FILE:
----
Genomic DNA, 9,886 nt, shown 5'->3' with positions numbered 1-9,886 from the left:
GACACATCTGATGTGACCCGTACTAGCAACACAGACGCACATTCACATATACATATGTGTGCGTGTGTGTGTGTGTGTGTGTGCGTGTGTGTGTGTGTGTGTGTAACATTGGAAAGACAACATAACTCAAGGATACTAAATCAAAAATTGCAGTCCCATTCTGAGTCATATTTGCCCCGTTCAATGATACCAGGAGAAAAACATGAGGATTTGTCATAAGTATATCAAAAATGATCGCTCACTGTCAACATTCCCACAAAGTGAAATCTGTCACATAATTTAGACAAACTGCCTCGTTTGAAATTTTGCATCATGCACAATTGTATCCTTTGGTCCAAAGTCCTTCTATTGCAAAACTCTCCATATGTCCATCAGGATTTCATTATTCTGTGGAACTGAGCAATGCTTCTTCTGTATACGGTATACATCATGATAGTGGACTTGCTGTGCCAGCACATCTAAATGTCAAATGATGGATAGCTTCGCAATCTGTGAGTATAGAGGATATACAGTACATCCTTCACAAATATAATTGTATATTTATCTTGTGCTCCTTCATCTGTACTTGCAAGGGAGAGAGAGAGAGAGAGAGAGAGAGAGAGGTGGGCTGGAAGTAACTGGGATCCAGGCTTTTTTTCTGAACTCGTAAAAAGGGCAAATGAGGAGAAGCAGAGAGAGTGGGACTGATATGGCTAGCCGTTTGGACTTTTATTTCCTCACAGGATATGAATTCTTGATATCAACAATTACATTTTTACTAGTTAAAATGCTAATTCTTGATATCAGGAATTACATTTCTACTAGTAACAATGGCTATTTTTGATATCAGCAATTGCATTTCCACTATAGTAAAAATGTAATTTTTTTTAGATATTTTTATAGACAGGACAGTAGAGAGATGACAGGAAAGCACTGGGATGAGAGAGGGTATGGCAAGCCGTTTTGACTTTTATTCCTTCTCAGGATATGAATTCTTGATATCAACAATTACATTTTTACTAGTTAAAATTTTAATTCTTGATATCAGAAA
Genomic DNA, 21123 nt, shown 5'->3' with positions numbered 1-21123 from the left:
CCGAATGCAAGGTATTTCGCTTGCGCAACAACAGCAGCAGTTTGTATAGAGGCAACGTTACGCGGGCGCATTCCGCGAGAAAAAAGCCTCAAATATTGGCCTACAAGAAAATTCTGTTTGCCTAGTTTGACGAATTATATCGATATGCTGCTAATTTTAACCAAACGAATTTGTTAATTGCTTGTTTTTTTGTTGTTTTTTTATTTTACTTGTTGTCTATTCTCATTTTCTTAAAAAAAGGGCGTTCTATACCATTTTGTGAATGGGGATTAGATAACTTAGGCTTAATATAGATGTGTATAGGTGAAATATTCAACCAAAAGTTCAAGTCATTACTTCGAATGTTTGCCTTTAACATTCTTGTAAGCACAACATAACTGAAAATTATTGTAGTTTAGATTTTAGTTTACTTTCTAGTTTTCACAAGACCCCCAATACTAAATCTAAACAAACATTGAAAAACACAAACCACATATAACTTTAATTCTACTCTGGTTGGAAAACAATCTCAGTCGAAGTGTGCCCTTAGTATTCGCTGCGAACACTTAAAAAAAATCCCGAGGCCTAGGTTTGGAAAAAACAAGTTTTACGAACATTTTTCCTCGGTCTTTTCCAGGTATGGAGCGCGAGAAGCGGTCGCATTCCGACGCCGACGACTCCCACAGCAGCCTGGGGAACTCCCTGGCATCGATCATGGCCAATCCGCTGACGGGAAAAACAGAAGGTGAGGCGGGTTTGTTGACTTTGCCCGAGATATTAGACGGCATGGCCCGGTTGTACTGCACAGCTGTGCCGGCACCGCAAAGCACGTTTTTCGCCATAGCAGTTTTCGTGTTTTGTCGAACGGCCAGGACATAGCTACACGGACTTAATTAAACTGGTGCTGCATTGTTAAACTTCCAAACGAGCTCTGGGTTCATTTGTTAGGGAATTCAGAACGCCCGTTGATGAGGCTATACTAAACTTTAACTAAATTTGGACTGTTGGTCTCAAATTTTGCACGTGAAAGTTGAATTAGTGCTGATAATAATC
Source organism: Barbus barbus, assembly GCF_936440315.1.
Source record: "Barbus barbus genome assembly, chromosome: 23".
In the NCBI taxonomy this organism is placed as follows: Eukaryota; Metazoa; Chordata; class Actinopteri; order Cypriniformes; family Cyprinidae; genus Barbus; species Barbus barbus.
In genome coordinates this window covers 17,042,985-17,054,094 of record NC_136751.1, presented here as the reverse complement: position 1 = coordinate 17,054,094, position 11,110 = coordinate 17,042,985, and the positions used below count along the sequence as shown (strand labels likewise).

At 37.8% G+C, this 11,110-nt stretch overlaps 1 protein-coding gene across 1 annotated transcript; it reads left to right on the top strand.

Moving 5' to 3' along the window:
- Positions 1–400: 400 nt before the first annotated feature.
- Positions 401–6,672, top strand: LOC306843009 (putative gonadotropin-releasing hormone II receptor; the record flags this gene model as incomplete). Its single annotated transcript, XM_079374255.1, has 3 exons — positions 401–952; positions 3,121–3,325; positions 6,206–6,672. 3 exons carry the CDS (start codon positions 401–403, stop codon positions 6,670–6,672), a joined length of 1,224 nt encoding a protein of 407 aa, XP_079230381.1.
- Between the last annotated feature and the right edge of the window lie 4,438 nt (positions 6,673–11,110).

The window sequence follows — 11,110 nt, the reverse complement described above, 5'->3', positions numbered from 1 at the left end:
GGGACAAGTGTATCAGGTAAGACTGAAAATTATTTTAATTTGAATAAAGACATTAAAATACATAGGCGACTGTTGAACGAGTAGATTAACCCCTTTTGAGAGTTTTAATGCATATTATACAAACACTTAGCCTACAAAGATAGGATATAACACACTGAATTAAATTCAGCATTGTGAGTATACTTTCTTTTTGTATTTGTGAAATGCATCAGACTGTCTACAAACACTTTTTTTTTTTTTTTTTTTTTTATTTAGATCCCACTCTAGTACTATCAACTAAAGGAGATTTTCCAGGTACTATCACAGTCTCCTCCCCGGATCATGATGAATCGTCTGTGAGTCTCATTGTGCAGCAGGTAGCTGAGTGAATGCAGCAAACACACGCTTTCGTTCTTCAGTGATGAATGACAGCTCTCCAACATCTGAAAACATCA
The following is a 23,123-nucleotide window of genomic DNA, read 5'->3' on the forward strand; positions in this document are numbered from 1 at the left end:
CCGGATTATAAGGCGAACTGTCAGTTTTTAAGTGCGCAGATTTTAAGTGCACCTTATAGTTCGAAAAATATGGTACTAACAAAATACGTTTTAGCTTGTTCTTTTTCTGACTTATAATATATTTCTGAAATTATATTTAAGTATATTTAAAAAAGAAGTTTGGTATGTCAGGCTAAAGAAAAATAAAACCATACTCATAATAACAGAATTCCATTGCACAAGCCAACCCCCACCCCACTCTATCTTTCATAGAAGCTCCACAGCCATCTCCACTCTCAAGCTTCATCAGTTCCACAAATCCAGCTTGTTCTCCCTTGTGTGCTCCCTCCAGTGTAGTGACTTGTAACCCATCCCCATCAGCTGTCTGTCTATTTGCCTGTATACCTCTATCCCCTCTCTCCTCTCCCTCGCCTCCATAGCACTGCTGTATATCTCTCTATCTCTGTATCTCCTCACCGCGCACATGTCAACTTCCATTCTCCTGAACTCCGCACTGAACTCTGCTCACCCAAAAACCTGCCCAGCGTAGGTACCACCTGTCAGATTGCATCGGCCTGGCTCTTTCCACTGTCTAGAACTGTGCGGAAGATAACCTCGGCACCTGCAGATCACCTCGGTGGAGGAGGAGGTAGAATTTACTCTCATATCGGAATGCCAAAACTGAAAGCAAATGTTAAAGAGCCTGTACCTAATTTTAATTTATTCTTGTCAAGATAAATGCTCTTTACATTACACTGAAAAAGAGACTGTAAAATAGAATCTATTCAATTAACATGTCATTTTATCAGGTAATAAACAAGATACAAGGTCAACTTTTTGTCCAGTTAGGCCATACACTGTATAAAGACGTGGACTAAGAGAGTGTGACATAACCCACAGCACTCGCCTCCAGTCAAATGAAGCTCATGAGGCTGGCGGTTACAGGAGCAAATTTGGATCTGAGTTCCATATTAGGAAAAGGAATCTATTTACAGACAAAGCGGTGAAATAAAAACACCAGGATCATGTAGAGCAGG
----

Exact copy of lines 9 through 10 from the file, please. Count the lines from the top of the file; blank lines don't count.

At 37.8% G+C, this 11,110-nt stretch overlaps 1 protein-coding gene across 1 annotated transcript; it reads left to right on the top strand.

Moving 5' to 3' along the window: